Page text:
Signup to receive email updates




or follow our RSS feed

follow our RSS feed

Blog Banner

Rhonda Ferree's ILRiverHort

Rhonda Ferree's Horticulture Blog
Stevia herb

Sugar


My friend Cindy and I were discussing stevia sweetener the other day and this got me to thinking about all the various sugar products that we often use during the holidays.

The white table sugar we use comes from two different plants: sugar beets or sugarcane. Worldwide, 65 percent of our sugar comes from sugarcane. Sugarcane is a tall grass that grows in tropical areas. I've seen it growing in Hawaii and Jamaica and the fields look similar to corn.

To get sugar from sugarcane, the cane is pressed to extract the juice, then boiled, and spun to produce raw sugar and syrup (molasses). The raw sugar is then sent to a refinery where it is washed and filtered to remove remaining non-sugar ingredients and color. It is then crystallized, dried and packaged into refined (or granulated) sugar. Brown sugar and confectioners' sugar are produced by refining the sugar even more.

Many restaurants now have packets of "Sugar in the Raw" with their other sweeteners. This is Turbinado sugar, which is a raw sugar that has been partially processed, removing some of the surface molasses. It is a blond color with a mild brown sugar flavor and is often used in tea.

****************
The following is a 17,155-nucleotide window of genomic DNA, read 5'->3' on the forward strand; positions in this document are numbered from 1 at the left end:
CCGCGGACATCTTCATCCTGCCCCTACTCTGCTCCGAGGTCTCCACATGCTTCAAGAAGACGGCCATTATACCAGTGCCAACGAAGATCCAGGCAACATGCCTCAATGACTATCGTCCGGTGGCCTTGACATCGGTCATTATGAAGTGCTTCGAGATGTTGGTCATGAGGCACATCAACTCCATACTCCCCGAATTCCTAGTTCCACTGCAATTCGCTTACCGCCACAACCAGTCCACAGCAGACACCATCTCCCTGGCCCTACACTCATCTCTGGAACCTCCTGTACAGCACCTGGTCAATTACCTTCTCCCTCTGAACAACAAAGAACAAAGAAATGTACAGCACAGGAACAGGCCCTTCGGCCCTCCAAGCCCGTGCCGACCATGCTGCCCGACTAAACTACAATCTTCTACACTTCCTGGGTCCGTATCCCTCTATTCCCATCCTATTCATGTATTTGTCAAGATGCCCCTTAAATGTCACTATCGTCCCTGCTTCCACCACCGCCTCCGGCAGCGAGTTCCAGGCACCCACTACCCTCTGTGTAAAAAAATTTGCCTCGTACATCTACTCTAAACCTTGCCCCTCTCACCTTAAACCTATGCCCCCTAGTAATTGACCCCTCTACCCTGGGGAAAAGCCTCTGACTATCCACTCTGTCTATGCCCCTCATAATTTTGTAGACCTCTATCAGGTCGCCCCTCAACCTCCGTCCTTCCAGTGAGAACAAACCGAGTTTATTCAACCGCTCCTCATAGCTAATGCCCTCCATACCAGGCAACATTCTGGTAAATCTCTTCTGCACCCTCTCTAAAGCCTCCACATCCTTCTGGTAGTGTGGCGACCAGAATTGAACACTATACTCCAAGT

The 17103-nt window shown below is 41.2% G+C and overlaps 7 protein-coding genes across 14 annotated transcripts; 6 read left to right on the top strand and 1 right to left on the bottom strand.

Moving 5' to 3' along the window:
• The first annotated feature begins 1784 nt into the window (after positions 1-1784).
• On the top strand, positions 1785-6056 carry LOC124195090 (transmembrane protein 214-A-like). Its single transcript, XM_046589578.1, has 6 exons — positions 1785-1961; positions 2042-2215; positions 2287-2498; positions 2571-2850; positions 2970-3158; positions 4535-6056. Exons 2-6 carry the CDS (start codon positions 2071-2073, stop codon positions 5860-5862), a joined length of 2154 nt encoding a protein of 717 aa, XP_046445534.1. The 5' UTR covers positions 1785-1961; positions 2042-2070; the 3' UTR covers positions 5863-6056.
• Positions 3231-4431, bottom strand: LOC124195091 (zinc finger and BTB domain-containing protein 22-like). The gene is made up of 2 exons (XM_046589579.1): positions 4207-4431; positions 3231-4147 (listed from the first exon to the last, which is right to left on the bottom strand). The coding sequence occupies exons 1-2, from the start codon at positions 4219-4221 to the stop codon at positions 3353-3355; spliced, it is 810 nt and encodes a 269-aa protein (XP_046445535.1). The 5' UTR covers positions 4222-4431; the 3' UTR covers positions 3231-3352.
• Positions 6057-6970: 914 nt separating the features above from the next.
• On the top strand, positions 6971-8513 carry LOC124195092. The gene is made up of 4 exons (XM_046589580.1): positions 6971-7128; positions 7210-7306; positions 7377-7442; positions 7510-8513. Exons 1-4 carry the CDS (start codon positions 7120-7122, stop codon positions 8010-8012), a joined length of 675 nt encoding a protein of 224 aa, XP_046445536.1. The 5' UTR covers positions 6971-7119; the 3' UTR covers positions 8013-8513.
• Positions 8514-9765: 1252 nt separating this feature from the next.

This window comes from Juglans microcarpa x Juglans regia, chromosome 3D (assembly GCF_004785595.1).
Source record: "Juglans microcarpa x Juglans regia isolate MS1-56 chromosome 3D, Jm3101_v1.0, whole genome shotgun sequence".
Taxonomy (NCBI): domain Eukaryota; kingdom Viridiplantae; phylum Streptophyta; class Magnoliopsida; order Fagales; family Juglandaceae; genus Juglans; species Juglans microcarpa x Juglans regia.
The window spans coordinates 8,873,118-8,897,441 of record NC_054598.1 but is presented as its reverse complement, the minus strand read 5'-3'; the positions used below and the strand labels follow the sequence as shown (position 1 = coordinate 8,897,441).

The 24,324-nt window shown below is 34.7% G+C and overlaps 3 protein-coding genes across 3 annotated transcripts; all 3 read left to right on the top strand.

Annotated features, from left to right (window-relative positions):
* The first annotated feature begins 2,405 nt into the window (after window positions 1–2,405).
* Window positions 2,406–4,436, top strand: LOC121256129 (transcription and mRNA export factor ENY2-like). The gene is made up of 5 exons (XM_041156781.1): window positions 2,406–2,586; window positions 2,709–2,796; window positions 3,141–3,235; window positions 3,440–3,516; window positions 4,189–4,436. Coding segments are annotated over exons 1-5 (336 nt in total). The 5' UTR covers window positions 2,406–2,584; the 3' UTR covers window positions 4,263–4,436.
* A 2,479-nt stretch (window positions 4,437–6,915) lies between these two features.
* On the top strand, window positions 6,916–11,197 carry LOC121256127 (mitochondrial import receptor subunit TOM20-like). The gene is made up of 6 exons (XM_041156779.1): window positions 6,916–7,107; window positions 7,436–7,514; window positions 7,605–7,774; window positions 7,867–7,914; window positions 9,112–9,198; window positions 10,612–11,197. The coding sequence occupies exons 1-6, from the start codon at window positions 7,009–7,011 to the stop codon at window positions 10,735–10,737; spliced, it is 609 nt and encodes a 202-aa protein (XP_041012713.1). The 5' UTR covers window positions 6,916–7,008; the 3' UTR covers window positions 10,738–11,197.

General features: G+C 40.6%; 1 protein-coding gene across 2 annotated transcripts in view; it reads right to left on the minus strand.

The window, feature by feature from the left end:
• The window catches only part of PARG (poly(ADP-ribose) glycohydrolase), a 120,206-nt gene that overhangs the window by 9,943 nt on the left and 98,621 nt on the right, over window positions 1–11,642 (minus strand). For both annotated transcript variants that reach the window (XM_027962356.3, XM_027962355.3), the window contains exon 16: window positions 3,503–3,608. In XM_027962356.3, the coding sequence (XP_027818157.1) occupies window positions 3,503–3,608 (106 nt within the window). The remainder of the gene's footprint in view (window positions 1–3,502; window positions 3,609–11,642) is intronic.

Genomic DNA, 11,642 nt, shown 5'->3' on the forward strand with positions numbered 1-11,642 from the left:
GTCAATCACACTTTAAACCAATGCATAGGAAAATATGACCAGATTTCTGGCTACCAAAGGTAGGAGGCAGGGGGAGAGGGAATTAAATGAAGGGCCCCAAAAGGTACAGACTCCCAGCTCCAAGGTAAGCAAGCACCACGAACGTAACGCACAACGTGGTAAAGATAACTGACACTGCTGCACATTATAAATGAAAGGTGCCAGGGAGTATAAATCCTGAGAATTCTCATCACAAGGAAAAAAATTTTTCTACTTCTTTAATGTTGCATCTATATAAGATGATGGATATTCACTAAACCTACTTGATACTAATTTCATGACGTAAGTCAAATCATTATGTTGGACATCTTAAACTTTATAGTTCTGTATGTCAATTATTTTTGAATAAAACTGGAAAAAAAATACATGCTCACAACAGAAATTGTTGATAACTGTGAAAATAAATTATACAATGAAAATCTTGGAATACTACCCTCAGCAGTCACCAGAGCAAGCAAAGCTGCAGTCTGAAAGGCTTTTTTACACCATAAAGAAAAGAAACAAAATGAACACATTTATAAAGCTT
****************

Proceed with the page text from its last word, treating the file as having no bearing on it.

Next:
Most of the sugar we eat here probably came from sugar beets. Sugar beets are a root crop resembling a large parsnip grown mostly in the cooler north. Beet sugar processing is similar to sugarcane, but it is done in one continuous process without the raw sugar stage. The sugar beets are washed, sliced, and soaked in hot water to separate the sugar-containing juice from the beet fiber. The sugar-laden juice is purified, filtered, concentrated and dried in a series of steps similar to cane sugar processing.

Other plants that produce sugar products are corn and stevia. High fructose corn syrup is produced from corn starch that has been processed another step so that it is even sweeter than regular corn syrup.

Stevia comes from the plant leaves of the Stevia rebaudiana plant. It is also known as sweet honey leaf, sweetleaf, and sugarleaf. I grew stevia in my herb garden this year. The plant wasn't particularly pretty, but it grew well. I harvested the entire plant in early fall and dried it. I now use a few dried leaves to sweeten my evening tea.

I sometimes also add honey to my tea. Although honey is not from a plant, it is a natural sweetener. Everyone knows that honey is made by bees using nectar from flowers, but did you know that honey tastes different when made from different plant pollens? Clover honey is the most common and mild, whereas buckwheat honey is dark and full-bodied.

Who knew that sugar could be so complicated, yet taste so good? As you are eating Holiday sweets, think about all the hard work people did to grow and produce that sugar product.



Please share this article with your friends!
Share on Facebook Tweet on Twitter Pin on Pinterest